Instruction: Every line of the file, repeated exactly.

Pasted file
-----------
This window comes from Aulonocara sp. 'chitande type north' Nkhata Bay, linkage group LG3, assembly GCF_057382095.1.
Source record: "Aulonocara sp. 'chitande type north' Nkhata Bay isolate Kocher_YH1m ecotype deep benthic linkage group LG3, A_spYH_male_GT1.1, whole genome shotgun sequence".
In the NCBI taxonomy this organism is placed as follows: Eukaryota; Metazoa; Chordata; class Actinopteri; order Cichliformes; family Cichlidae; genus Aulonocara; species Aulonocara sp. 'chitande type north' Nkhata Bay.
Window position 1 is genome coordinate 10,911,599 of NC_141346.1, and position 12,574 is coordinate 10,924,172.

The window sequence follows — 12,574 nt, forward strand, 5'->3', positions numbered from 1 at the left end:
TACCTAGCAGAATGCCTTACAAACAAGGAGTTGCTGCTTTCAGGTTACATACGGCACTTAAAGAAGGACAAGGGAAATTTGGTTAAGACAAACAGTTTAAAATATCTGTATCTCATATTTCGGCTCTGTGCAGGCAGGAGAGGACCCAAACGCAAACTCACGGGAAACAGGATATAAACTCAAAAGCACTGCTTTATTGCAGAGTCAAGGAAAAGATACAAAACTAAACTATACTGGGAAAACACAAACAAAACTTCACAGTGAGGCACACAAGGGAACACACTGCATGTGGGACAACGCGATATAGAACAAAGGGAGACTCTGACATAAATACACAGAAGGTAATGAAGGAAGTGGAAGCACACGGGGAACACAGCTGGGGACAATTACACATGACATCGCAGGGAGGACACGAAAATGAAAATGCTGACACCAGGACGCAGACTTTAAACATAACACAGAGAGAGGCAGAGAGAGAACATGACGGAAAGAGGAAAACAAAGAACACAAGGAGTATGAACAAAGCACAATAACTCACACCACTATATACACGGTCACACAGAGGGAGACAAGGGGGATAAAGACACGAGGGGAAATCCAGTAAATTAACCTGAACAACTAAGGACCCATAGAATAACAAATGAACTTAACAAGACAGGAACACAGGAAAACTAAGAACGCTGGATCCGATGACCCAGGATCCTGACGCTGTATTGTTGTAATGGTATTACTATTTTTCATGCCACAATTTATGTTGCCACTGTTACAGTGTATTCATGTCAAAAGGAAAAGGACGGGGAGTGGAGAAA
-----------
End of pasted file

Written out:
This window comes from Aulonocara sp. 'chitande type north' Nkhata Bay, linkage group LG3, assembly GCF_057382095.1.
Source record: "Aulonocara sp. 'chitande type north' Nkhata Bay isolate Kocher_YH1m ecotype deep benthic linkage group LG3, A_spYH_male_GT1.1, whole genome shotgun sequence".
In the NCBI taxonomy this organism is placed as follows: Eukaryota; Metazoa; Chordata; class Actinopteri; order Cichliformes; family Cichlidae; genus Aulonocara; species Aulonocara sp. 'chitande type north' Nkhata Bay.
Window position 1 is genome coordinate 10,911,599 of NC_141346.1, and position 12,574 is coordinate 10,924,172.

The window sequence follows — 12,574 nt, forward strand, 5'->3', positions numbered from 1 at the left end:
TACCTAGCAGAATGCCTTACAAACAAGGAGTTGCTGCTTTCAGGTTACATACGGCACTTAAAGAAGGACAAGGGAAATTTGGTTAAGACAAACAGTTTAAAATATCTGTATCTCATATTTCGGCTCTGTGCAGGCAGGAGAGGACCCAAACGCAAACTCACGGGAAACAGGATATAAACTCAAAAGCACTGCTTTATTGCAGAGTCAAGGAAAAGATACAAAACTAAACTATACTGGGAAAACACAAACAAAACTTCACAGTGAGGCACACAAGGGAACACACTGCATGTGGGACAACGCGATATAGAACAAAGGGAGACTCTGACATAAATACACAGAAGGTAATGAAGGAAGTGGAAGCACACGGGGAACACAGCTGGGGACAATTACACATGACATCGCAGGGAGGACACGAAAATGAAAATGCTGACACCAGGACGCAGACTTTAAACATAACACAGAGAGAGGCAGAGAGAGAACATGACGGAAAGAGGAAAACAAAGAACACAAGGAGTATGAACAAAGCACAATAACTCACACCACTATATACACGGTCACACAGAGGGAGACAAGGGGGATAAAGACACGAGGGGAAATCCAGTAAATTAACCTGAACAACTAAGGACCCATAGAATAACAAATGAACTTAACAAGACAGGAACACAGGAAAACTAAGAACGCTGGATCCGATGACCCAGGATCCTGACGCTGTATTGTTGTAATGGTATTACTATTTTTCATGCCACAATTTATGTTGCCACTGTTACAGTGTATTCATGTCAAAAGGAAAAGGACGGGGAGTGGAGAAA